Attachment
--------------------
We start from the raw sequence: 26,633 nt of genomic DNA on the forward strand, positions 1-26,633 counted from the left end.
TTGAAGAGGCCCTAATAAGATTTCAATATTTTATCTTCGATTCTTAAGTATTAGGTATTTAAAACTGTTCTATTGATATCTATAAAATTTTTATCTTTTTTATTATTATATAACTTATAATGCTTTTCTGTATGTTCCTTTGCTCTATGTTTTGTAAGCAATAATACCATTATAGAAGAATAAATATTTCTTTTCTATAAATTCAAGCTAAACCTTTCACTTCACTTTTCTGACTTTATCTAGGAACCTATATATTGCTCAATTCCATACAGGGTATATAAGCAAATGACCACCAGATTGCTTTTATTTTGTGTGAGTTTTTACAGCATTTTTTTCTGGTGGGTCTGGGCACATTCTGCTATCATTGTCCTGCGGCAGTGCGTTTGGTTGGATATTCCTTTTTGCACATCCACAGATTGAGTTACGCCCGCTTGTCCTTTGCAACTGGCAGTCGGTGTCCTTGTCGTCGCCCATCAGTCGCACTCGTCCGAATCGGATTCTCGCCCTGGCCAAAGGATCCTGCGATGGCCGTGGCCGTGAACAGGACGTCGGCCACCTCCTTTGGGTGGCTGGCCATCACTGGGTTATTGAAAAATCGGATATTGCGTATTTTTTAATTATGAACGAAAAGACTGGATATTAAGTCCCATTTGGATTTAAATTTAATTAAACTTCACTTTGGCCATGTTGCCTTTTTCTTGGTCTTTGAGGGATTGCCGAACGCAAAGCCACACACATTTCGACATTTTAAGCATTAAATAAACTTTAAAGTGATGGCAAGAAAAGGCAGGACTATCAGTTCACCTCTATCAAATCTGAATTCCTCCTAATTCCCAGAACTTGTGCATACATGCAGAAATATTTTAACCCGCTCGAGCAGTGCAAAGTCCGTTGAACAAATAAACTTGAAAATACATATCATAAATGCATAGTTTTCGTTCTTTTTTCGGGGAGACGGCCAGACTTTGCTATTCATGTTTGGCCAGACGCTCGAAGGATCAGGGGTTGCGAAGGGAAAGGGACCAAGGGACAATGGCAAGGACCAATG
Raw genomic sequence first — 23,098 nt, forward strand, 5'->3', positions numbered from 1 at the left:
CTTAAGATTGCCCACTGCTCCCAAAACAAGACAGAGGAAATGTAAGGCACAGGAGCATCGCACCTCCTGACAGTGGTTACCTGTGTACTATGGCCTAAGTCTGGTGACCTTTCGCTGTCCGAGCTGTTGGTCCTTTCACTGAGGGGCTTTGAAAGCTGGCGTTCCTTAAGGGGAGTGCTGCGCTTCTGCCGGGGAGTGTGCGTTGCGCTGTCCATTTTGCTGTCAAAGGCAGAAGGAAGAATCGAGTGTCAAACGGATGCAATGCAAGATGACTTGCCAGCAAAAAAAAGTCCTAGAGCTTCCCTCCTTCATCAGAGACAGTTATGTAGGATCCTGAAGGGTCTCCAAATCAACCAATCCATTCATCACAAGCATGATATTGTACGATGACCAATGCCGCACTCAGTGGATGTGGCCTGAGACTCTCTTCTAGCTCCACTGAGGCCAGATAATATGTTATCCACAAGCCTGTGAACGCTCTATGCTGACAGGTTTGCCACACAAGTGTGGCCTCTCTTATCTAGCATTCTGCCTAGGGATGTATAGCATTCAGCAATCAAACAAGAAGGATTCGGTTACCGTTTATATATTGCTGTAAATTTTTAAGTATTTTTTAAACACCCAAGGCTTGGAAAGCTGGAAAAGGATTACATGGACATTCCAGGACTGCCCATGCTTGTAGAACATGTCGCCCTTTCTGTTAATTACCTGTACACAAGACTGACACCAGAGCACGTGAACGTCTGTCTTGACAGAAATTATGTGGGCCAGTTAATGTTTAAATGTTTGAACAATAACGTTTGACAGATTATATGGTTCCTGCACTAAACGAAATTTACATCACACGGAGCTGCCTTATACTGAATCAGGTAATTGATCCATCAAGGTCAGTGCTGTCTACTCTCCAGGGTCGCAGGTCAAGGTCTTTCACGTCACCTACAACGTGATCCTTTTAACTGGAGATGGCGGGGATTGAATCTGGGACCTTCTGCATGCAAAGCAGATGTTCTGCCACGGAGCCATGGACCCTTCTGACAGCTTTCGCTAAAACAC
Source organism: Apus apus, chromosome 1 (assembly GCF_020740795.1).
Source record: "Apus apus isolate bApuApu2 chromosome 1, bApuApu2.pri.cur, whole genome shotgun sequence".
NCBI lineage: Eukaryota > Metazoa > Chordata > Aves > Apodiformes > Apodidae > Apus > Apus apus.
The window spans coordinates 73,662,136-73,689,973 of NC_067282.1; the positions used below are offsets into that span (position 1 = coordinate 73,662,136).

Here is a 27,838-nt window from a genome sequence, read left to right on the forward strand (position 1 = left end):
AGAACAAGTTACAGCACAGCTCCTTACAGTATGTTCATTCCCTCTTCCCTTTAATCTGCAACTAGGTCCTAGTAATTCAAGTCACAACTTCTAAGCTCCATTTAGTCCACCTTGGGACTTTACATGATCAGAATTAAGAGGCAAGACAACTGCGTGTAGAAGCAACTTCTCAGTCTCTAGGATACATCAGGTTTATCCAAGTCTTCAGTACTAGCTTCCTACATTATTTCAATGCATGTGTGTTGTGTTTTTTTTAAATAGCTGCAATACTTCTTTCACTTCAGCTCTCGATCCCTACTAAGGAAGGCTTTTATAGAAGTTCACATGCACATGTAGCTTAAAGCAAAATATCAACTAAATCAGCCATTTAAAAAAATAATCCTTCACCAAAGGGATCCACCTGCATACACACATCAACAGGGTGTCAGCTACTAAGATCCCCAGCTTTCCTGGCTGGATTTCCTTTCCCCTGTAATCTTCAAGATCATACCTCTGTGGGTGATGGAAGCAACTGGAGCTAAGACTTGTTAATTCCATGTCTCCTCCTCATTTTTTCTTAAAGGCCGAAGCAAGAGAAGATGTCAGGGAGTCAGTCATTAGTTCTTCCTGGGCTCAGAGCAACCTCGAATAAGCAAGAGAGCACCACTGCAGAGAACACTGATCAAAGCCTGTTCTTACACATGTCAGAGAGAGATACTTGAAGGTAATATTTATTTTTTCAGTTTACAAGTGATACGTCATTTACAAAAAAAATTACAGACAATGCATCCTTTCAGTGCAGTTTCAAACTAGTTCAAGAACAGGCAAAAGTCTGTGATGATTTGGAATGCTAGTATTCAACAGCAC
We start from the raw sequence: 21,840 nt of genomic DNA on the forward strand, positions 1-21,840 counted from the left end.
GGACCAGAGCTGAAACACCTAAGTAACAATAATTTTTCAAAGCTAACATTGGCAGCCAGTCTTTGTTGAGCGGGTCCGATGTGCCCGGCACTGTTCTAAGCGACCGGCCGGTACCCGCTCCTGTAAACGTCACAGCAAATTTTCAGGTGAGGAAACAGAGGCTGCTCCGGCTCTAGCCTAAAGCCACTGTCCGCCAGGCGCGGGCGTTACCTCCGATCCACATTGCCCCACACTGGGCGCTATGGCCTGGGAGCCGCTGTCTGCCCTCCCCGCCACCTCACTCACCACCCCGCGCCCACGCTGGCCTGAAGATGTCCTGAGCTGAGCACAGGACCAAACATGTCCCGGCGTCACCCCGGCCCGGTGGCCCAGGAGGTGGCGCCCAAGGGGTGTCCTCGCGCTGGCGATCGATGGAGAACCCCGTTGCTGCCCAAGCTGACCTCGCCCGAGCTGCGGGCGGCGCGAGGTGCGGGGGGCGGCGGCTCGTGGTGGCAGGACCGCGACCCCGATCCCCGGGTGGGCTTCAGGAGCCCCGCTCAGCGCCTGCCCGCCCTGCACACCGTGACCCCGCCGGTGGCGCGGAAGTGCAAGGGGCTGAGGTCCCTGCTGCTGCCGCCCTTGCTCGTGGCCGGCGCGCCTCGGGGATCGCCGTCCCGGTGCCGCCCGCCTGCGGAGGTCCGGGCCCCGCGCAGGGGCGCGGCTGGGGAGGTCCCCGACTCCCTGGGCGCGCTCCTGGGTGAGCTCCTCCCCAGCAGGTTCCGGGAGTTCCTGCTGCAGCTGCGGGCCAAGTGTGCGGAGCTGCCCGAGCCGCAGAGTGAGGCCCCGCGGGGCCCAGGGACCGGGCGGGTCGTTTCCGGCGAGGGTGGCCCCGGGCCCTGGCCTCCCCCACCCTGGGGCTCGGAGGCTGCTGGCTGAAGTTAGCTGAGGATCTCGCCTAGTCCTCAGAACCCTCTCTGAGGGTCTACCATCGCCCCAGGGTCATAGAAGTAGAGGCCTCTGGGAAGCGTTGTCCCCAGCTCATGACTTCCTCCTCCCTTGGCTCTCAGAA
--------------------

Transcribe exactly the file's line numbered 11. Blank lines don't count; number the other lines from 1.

We start from the raw sequence: 21,840 nt of genomic DNA on the forward strand, positions 1-21,840 counted from the left end.